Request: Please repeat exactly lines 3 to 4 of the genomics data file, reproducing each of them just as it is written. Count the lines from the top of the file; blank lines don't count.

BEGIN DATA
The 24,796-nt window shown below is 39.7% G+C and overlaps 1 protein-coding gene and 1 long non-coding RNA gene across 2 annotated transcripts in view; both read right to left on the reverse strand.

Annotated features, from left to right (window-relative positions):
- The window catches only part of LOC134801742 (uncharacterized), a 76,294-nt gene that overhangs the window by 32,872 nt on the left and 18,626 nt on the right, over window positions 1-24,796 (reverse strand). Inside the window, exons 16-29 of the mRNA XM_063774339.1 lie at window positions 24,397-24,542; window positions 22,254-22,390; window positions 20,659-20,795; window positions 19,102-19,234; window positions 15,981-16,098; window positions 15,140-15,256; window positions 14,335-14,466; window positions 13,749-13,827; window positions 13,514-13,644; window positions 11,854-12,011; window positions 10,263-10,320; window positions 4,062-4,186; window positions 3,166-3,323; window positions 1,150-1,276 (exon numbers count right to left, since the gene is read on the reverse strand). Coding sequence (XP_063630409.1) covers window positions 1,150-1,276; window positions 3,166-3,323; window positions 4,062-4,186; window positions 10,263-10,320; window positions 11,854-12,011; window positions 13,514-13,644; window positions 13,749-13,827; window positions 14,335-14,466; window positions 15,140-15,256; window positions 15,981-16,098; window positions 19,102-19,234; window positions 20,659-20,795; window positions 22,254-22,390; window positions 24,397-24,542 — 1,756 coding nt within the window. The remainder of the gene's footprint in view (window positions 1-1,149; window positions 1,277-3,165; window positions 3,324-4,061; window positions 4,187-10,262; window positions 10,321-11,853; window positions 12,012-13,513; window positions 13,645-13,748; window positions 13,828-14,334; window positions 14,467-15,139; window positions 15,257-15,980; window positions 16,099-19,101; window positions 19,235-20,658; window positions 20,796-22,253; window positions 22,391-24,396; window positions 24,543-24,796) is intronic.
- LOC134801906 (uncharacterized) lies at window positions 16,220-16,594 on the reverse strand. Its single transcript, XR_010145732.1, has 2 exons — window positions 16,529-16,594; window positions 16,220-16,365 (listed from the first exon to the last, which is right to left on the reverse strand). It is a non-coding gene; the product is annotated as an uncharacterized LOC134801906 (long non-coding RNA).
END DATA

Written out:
- The window catches only part of LOC134801742 (uncharacterized), a 76,294-nt gene that overhangs the window by 32,872 nt on the left and 18,626 nt on the right, over window positions 1-24,796 (reverse strand). Inside the window, exons 16-29 of the mRNA XM_063774339.1 lie at window positions 24,397-24,542; window positions 22,254-22,390; window positions 20,659-20,795; window positions 19,102-19,234; window positions 15,981-16,098; window positions 15,140-15,256; window positions 14,335-14,466; window positions 13,749-13,827; window positions 13,514-13,644; window positions 11,854-12,011; window positions 10,263-10,320; window positions 4,062-4,186; window positions 3,166-3,323; window positions 1,150-1,276 (exon numbers count right to left, since the gene is read on the reverse strand). Coding sequence (XP_063630409.1) covers window positions 1,150-1,276; window positions 3,166-3,323; window positions 4,062-4,186; window positions 10,263-10,320; window positions 11,854-12,011; window positions 13,514-13,644; window positions 13,749-13,827; window positions 14,335-14,466; window positions 15,140-15,256; window positions 15,981-16,098; window positions 19,102-19,234; window positions 20,659-20,795; window positions 22,254-22,390; window positions 24,397-24,542 — 1,756 coding nt within the window. The remainder of the gene's footprint in view (window positions 1-1,149; window positions 1,277-3,165; window positions 3,324-4,061; window positions 4,187-10,262; window positions 10,321-11,853; window positions 12,012-13,513; window positions 13,645-13,748; window positions 13,828-14,334; window positions 14,467-15,139; window positions 15,257-15,980; window positions 16,099-19,101; window positions 19,235-20,658; window positions 20,796-22,253; window positions 22,391-24,396; window positions 24,543-24,796) is intronic.
- LOC134801906 (uncharacterized) lies at window positions 16,220-16,594 on the reverse strand. Its single transcript, XR_010145732.1, has 2 exons — window positions 16,529-16,594; window positions 16,220-16,365 (listed from the first exon to the last, which is right to left on the reverse strand). It is a non-coding gene; the product is annotated as an uncharacterized LOC134801906 (long non-coding RNA).